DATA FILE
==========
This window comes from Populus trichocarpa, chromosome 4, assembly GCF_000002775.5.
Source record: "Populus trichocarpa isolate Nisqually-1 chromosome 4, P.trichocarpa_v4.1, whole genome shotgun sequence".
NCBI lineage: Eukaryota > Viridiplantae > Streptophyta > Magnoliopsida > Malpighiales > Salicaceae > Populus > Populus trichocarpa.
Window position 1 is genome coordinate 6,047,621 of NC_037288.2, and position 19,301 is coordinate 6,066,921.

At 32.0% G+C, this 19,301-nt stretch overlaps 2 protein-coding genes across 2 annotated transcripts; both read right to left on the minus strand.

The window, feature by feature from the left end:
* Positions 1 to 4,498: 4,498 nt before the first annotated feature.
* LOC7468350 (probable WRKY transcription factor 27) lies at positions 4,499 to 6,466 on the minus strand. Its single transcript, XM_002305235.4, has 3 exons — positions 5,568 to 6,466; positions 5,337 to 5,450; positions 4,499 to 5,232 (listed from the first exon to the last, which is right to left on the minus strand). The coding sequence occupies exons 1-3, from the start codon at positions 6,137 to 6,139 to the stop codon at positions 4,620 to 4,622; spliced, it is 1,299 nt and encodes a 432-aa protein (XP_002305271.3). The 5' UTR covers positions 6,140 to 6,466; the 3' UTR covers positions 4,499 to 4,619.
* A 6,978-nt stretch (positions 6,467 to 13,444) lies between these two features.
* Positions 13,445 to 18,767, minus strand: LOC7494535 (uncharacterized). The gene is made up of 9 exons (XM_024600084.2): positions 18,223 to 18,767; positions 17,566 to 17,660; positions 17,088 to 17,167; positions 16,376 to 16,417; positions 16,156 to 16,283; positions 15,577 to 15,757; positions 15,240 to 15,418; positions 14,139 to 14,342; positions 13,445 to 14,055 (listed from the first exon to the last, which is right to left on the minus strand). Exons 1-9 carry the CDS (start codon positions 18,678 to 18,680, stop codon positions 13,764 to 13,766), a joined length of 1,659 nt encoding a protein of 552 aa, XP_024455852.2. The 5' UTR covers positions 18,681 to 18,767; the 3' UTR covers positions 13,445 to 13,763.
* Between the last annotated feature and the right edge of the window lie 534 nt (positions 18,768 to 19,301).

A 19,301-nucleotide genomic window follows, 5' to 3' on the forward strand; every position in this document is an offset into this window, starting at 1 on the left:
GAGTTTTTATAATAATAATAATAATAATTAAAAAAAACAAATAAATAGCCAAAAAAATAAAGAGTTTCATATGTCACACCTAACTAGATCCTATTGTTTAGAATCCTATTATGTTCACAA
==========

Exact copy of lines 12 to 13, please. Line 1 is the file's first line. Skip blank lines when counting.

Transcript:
A 19,301-nucleotide genomic window follows, 5' to 3' on the forward strand; every position in this document is an offset into this window, starting at 1 on the left:
GAGTTTTTATAATAATAATAATAATAATTAAAAAAAACAAATAAATAGCCAAAAAAATAAAGAGTTTCATATGTCACACCTAACTAGATCCTATTGTTTAGAATCCTATTATGTTCACAA